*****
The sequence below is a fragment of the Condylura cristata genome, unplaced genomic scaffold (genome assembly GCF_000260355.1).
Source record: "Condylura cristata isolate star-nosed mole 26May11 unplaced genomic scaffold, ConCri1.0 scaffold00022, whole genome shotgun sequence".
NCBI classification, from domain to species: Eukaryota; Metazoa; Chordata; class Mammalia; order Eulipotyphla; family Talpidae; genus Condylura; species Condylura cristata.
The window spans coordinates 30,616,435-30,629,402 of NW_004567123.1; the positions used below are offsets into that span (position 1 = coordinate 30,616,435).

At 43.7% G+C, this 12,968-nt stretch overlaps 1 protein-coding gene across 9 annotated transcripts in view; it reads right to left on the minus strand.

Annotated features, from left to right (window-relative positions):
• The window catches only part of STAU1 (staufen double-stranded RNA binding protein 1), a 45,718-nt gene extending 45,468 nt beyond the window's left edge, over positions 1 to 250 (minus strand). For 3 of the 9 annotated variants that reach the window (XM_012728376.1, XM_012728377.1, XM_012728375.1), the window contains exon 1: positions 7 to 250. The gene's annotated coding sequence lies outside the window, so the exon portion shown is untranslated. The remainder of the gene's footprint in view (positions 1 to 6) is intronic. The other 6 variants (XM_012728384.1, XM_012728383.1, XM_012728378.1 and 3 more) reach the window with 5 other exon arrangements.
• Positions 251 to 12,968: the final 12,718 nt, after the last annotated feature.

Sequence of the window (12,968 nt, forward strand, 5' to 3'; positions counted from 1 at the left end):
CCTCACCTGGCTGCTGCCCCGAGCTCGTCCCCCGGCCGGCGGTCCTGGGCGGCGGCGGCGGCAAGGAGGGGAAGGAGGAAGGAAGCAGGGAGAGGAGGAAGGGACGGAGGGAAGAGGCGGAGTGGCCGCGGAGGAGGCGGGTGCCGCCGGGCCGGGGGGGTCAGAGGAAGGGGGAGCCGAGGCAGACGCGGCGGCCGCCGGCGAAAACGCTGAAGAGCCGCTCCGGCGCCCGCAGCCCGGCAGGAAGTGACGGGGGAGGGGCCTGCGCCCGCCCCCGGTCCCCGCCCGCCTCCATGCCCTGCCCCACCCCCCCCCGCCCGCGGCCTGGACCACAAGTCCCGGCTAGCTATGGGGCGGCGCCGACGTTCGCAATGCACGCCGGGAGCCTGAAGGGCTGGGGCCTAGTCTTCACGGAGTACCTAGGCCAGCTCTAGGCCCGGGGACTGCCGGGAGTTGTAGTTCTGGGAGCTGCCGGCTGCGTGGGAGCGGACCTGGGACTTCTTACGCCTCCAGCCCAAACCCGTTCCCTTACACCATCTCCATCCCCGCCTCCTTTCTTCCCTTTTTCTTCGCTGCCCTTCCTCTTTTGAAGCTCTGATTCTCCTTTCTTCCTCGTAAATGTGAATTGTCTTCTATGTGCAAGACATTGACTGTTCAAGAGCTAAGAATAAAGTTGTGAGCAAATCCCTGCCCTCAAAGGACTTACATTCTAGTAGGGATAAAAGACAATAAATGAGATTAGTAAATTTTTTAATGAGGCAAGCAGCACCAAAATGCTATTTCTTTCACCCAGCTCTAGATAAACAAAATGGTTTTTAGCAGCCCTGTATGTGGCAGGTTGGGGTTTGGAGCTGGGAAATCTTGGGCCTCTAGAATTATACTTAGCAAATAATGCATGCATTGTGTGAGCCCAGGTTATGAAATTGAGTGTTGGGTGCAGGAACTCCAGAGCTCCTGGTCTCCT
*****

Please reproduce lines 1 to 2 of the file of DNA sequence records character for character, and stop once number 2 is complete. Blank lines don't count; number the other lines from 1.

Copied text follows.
The sequence below is a fragment of the Condylura cristata genome, unplaced genomic scaffold (genome assembly GCF_000260355.1).
Source record: "Condylura cristata isolate star-nosed mole 26May11 unplaced genomic scaffold, ConCri1.0 scaffold00022, whole genome shotgun sequence".